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Frontier District


Agriculture is very important to the economy of the counties in the Frontier Extension District. The agronomic value of crops and livestock in the district is nearly 250 million dollars. This comes from 615,000 acres of cropland and 530,000 acres of pasture and hay ground. Approximately half the value of production is from crops and half from livestock.

Beef cattle are the predominant livestock species within the district. From the counties in the Frontier Extension District, there are nearly 120,000 head of beef cattle. Of those, 40,000 head are cows and the remainder are calves, stocker cattle, and fed cattle. Dairy, swine, goats, and poultry production also add to the economic impact of agriculture to the district.

*Information from Kansas Agricultural Statistics Service and the 2012 Census


KSU Land & Leasing Meeting - Monday, March 4, 2019

Meeting will be at Celebration Hall at Franklin County Fairgrounds at 7:00 pm

KS County Map

Mykel Taylor, KSU Agricultural Economist, will be discussing current land values/trends, rental rates, lease agreements and landlord/tenant relationships and communication.

Land & Leasing Flyer

Land & Leasing News Release

Prescribed Burn Workshop - March 6, 2019
Located at Celebration Hall at FR Co Fairgrounds from 9:30 am - 3:00 pm
Registration required by 2/27/19

Prairie Burn

Topics covered will include: reasons to burn, weather conditions for burning, equipment needed, planning and conducting a burn, fire behavior, hazards and precautions, liability, local regulations, CRP Rules.

For more information or to register, contact Keri Harris at 785-241-7201 or frco.conservation@gmail.com. Registration is required by Wednesday, February 27. Lunch will be provided. $10 per person payable at the door for printed materials. Check or cash accepted.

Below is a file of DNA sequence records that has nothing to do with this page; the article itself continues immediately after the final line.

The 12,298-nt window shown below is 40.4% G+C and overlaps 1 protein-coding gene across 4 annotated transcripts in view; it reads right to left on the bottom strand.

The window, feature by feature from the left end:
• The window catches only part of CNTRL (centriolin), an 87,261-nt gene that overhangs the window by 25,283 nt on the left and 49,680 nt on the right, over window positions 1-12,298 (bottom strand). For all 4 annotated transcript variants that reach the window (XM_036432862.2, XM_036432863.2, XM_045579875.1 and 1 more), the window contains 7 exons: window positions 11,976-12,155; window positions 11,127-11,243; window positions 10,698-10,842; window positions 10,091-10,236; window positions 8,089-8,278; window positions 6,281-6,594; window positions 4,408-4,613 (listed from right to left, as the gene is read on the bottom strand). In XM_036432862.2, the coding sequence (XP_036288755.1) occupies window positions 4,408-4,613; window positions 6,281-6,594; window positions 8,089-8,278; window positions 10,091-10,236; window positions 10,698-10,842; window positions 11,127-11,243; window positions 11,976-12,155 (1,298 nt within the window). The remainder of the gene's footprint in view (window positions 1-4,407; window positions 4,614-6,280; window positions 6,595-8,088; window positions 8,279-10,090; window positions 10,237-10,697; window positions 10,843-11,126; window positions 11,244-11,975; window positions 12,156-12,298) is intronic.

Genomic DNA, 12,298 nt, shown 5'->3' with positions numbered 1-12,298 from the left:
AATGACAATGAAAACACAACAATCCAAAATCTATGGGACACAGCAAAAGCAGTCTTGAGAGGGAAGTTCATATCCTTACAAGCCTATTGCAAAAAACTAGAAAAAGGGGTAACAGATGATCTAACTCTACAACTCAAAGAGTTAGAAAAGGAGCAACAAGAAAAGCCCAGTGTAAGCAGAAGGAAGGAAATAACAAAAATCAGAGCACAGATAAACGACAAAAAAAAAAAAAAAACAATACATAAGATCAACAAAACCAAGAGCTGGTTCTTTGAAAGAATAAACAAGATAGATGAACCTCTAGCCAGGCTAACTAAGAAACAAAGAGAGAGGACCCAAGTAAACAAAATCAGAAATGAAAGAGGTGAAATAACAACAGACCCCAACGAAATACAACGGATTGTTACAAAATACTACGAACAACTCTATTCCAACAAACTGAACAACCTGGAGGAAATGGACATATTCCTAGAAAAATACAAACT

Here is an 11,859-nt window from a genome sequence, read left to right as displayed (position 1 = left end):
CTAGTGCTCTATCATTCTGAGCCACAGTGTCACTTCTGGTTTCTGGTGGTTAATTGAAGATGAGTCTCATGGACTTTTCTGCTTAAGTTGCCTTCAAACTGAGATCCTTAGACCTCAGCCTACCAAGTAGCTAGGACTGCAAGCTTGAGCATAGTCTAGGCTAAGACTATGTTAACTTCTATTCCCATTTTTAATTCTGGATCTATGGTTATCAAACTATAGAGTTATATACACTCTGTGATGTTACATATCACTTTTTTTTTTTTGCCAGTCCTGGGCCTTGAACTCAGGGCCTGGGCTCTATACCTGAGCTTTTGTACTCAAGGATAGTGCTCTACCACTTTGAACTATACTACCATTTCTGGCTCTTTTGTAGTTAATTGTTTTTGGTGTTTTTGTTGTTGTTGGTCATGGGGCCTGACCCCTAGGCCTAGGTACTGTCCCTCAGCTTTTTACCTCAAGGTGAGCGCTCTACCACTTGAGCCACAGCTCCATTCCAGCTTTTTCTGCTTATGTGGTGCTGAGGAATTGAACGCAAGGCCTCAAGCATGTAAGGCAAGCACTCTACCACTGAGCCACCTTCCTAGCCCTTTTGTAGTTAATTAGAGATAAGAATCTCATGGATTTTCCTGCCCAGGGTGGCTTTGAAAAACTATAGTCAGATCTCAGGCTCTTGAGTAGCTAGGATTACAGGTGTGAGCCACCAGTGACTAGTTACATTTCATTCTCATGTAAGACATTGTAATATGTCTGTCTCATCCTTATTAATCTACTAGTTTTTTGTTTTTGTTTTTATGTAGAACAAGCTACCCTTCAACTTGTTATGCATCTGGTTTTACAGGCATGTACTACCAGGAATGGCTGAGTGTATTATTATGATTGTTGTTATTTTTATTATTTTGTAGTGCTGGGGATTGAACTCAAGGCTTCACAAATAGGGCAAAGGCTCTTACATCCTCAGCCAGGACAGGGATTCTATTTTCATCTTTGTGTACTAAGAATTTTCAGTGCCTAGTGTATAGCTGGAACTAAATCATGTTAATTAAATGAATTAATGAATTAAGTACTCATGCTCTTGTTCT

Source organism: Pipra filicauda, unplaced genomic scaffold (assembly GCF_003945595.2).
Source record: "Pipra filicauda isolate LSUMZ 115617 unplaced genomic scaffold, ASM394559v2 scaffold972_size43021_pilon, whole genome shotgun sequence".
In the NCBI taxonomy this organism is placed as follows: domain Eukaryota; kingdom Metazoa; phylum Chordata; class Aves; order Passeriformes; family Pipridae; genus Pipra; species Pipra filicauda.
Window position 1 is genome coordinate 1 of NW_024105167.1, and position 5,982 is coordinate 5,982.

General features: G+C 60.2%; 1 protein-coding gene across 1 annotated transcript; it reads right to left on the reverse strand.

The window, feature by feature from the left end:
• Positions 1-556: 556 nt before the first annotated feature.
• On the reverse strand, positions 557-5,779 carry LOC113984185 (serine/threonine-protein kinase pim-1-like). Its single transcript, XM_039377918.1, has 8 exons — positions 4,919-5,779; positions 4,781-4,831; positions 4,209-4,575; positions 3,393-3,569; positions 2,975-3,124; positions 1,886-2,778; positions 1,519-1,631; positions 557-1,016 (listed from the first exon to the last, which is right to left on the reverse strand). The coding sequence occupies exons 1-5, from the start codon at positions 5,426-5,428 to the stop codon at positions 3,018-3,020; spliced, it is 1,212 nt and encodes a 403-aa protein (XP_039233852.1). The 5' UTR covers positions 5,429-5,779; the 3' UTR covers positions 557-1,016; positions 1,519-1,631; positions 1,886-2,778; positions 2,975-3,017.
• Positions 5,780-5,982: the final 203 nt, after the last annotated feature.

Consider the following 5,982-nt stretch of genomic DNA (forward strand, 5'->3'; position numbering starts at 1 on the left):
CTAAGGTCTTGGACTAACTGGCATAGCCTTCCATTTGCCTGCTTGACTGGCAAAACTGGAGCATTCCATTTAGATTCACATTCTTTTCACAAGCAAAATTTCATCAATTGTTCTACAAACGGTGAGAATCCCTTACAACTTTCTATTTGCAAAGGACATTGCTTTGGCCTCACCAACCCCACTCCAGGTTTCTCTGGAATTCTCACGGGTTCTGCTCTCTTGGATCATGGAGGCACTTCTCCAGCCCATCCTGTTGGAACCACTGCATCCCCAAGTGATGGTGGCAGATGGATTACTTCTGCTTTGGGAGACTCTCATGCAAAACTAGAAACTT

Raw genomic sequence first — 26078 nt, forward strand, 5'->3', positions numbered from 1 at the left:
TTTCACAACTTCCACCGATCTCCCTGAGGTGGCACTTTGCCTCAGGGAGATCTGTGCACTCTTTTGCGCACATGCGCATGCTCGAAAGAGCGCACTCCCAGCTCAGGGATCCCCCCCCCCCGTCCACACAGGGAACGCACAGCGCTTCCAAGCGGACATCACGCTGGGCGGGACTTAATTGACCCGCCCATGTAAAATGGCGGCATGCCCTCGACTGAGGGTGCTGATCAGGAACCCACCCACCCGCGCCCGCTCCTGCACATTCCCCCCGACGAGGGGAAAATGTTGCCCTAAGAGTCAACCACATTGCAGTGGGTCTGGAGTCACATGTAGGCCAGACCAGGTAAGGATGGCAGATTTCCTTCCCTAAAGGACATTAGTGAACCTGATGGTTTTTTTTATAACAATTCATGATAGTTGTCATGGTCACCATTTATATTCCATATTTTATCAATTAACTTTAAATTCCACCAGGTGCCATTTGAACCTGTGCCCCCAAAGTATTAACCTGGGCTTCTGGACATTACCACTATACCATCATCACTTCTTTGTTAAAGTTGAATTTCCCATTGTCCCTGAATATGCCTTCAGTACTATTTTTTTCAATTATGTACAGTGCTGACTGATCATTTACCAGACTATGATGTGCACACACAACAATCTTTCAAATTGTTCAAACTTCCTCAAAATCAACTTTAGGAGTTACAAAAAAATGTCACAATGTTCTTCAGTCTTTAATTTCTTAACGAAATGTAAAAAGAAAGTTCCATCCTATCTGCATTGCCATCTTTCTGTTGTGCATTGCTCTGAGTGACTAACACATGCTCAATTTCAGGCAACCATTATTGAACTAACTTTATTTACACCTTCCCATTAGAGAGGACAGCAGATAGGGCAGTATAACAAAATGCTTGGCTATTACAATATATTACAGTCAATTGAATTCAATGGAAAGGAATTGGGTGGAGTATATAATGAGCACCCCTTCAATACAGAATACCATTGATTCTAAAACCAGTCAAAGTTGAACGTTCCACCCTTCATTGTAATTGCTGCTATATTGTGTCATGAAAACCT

2019 Burn School Flyer

2019 Burn School News Release

Eastern Kansas Grazing School - April 24 and 25, 2019
Meeting will be at Celebration Hall at Franklin County Fairgrounds
Registration required by 4/10/19

Eastern Kansas Grazing School

A hands-on Management Intensive Grazing (MiG) school for producers. 

The science of grassland management and forage production is a complex and challenging subject. Matching the nutrition needs of various classes of livestock to the seasonal distribution of yield and quality of forages is a daunting task. Because grazing livestock is selective, unmanaged grazing often results in stands dominated by grass species highly tolerant to grazing or by grasses with poor palatability.  At the school, we will discuss these concepts more in depth.

Eastern Kansas Grazing School Flyer

Register for Eastern Kansas Grazing School

KOFO Radio Segments

Early Weaning
Hair Shedding Scores: A tool to select heat tolerant cattle
Drought?  Be Thinking Ahead
Using Estrus Synchronization Protocols with Natural Service Sires
Reducing animals' stress during cold periods is a key goal


Rod Schaub
District Extension Agent
Livestock Production